Technical assistance helped six MPOs improve how they prioritize projects

Through a grant from the Kresge Foundation, Smart Growth America worked with six regions over the past year to help them use performance measures to advance transportation projects that line up with their priorities for the future. SSTI supported several of the regions, focusing on helping each MPO tie their investments to policy priorities like economic vitality, accessibility to necessities, and equity.

SSTI CEO Community of Practice meets in Boston

CEOs and other senior officials from 16 state DOTs, as well as the Massachusetts Commission on the Future of Transportation, gathered in late July for SSTI’s annual Community of Practice meeting. While the conversation was free-flowing without any formal motions or votes, and so is not readily summarized, readers may enjoy seeing the briefing materials that formed the basis for the discussion.

Utah stepping up multimodal planning and investment under new law

Transportation decisionmaking is changing in Utah, thanks to the state’s SB136, which passed earlier this year. The bill garnered attention in part because it reforms the governance of the Utah Transit Authority, but UDOT is also moving forward on other important aspects, including adding a new deputy director, developing a strategic multimodal vision, and supporting the development of new project prioritization criteria.

New multimodal trip data on the horizon

StreetLight Data, which provides trip-making data compiled from cellphones and mobile devices, recently announced a new multimodal data initiative called “M2.” The company has offered data from personal and commercial vehicles for several years. SSTI used these data for a study of travel demand management opportunities in Northern Virginia. By incorporating additional data from location-based services, the company can now identify trips made by walking, biking, transit, and potentially other modes.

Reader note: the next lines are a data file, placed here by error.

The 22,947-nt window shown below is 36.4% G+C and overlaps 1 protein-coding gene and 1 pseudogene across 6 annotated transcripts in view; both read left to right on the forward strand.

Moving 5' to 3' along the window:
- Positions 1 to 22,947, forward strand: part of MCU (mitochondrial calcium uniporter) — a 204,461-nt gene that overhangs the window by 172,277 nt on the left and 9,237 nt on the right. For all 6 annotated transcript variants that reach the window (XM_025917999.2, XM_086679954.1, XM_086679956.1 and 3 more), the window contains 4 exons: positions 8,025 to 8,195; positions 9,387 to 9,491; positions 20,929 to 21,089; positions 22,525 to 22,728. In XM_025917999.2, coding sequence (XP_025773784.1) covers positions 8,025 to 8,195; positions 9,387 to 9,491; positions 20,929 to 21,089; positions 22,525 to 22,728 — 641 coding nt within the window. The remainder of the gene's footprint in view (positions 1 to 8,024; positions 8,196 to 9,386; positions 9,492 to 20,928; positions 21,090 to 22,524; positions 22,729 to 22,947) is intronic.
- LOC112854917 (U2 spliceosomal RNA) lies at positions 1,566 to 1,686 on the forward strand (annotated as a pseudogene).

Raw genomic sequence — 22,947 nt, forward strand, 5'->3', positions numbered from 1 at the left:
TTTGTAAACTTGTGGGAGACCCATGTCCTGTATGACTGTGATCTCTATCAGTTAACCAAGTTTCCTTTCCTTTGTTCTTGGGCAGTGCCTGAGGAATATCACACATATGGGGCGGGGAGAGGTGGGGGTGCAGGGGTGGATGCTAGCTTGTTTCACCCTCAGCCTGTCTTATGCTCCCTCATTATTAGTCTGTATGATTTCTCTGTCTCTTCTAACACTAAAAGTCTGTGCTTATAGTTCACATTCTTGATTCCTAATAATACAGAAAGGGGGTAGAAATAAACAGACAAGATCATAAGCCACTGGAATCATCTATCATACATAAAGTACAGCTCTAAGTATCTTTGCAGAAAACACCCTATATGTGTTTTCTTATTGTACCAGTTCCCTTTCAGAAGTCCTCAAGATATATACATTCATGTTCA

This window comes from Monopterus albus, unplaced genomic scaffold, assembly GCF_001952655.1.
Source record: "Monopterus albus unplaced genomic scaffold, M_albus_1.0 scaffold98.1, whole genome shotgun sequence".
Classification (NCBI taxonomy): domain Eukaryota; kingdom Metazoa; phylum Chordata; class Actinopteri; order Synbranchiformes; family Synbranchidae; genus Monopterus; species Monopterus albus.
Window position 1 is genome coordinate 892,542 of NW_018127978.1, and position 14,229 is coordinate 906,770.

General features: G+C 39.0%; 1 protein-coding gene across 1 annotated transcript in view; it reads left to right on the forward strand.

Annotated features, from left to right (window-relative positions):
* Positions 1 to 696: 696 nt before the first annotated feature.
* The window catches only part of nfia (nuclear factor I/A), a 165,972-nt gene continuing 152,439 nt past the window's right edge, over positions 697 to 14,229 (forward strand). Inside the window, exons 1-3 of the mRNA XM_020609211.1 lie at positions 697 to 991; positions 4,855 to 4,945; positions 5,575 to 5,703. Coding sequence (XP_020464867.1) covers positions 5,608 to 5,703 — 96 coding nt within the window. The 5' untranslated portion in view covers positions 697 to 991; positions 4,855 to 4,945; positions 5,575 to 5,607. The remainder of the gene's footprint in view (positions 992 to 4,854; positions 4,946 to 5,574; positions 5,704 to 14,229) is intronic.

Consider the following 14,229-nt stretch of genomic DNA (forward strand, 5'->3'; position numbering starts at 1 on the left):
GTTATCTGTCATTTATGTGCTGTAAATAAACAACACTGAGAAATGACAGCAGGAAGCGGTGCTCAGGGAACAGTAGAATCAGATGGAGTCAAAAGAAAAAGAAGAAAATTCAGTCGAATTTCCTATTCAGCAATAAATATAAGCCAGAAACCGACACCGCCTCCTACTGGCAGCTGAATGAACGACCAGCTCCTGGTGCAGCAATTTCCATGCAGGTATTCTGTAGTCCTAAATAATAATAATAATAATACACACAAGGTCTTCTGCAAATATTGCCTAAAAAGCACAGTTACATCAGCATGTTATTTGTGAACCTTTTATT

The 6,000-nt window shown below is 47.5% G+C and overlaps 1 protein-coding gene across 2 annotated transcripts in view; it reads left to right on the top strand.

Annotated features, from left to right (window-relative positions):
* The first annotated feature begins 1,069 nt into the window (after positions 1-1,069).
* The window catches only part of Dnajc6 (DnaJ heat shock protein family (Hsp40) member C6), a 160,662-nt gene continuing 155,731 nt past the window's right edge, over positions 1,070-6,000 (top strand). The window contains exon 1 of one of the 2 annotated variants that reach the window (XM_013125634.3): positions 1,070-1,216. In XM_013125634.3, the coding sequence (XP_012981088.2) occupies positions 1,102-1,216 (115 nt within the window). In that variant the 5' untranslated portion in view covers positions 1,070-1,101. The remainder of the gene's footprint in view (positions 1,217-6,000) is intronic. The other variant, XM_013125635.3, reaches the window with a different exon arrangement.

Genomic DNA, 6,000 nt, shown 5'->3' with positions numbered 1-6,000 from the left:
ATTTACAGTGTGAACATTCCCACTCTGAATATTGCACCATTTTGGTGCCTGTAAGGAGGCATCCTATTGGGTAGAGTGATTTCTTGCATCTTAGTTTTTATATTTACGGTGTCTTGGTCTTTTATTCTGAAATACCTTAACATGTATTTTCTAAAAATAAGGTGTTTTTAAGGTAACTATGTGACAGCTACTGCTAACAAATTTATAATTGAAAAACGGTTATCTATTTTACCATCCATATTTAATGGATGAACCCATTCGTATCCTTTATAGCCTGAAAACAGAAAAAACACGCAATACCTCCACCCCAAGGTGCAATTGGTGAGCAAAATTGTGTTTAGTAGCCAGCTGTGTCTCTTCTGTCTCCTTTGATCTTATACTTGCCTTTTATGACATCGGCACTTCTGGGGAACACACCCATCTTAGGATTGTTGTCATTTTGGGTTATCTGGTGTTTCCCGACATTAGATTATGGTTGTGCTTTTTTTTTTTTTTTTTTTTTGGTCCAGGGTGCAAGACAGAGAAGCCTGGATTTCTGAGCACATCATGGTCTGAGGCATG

Bicycle level of stress and equity as factors in project selection

A paper published in the International Journal of Sustainable Transportation suggests integrating accessibility by bicycle, equity, and project selection to tackle the isolation and segregation of low-income neighborhoods in Baltimore. Using bicycle Level of Traffic Stress (LTS) to measure both access to common non-work destinations and disparities in access across different neighborhoods, the authors suggest that projects can be prioritized to improve outcomes for residents that do not own cars and struggle to reach destinations to meet their daily needs.

Accessibility in practice: A new guide from SSTI

The Virginia Office of Intermodal Planning and Investment recently released its new report, Accessibility in practice: A guide for transportation and land use decision making, developed by SSTI with several partners. The guide describes ways of measuring accessibility and, more importantly, how to use those metrics in planning, project evaluation, and other transportation and land use decisions. The information is useful for any state or local agency interested or already involved in making these kinds of decisions.

Connecting Sacramento

Connecting Sacramento is the first study to incorporate both accessibility analysis and tripmaking data, including data from multiple sources, and assess how they can be used together to guide transportation- and land use-related decisions. This study focused specifically on opportunities to improve first- and last-mile connections to light rail transit in Sacramento, but its findings are widely applicable.

Accessibility in practice (SSTI and Virginia Office of Intermodal Planning and Investment, 2017)

Planning agencies and transportation decision makers often talk about the importance of improving access to destinations, but they rarely have the tools or resources to measure accessibility and incorporate those metrics into decision making. This report guides agencies through that process.

New research reinforces the importance of the built environment to cycling mode share

A recently published study from Montreal sheds new light on the importance of the built environment in influencing bicycle commuting and the resulting impacts on greenhouse gas emissions. The researchers also estimated the effect of bicycle infrastructure accessibility on cycling mode share. They estimated the effect of the new bicycle infrastructure as yielding a 1.7 percent reduction in transportation GHG emissions, roughly equivalent to the estimated effects of replacing the city’s buses with hybrid models and electrifying the city’s commuter trains.

Trip-making data, TDM, and connectivity in Northern Virginia (SSTI and Michael Baker International, 2016)

Commercially available GPS data offers valuable new insight about trip origins, destinations, and routes, including short trips that travel demand models often cannot capture. Using this data, SSTI worked with Michael Baker International, the Virginia DOT, and local stakeholders to identify opportunities for managing travel demand and improving connectivity throughout Northern Virginia. This final report describes the full data set and 17 selected case studies, along with recommended projects and policies, estimated costs, and benefits for each.